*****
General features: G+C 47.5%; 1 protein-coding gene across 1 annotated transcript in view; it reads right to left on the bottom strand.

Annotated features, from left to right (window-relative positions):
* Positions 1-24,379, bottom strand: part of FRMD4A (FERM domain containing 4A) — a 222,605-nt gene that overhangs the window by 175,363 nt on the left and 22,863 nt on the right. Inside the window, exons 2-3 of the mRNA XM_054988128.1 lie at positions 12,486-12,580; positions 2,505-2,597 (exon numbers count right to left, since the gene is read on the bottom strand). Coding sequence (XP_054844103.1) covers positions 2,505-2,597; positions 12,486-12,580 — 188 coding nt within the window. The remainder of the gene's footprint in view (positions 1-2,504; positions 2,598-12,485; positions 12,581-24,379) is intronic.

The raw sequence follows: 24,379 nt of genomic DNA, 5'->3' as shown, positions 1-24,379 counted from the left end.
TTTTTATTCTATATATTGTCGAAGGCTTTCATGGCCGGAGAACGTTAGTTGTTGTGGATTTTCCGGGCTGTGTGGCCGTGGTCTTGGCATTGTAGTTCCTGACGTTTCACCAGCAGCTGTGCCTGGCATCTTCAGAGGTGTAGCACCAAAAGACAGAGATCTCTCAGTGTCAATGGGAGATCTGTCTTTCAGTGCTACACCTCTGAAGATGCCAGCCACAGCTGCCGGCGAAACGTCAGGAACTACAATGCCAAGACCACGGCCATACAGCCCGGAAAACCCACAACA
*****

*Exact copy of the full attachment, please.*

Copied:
General features: G+C 47.5%; 1 protein-coding gene across 1 annotated transcript in view; it reads right to left on the bottom strand.

Annotated features, from left to right (window-relative positions):
* Positions 1-24,379, bottom strand: part of FRMD4A (FERM domain containing 4A) — a 222,605-nt gene that overhangs the window by 175,363 nt on the left and 22,863 nt on the right. Inside the window, exons 2-3 of the mRNA XM_054988128.1 lie at positions 12,486-12,580; positions 2,505-2,597 (exon numbers count right to left, since the gene is read on the bottom strand). Coding sequence (XP_054844103.1) covers positions 2,505-2,597; positions 12,486-12,580 — 188 coding nt within the window. The remainder of the gene's footprint in view (positions 1-2,504; positions 2,598-12,485; positions 12,581-24,379) is intronic.

The raw sequence follows: 24,379 nt of genomic DNA, 5'->3' as shown, positions 1-24,379 counted from the left end.
TTTTTATTCTATATATTGTCGAAGGCTTTCATGGCCGGAGAACGTTAGTTGTTGTGGATTTTCCGGGCTGTGTGGCCGTGGTCTTGGCATTGTAGTTCCTGACGTTTCACCAGCAGCTGTGCCTGGCATCTTCAGAGGTGTAGCACCAAAAGACAGAGATCTCTCAGTGTCAATGGGAGATCTGTCTTTCAGTGCTACACCTCTGAAGATGCCAGCCACAGCTGCCGGCGAAACGTCAGGAACTACAATGCCAAGACCACGGCCATACAGCCCGGAAAACCCACAACA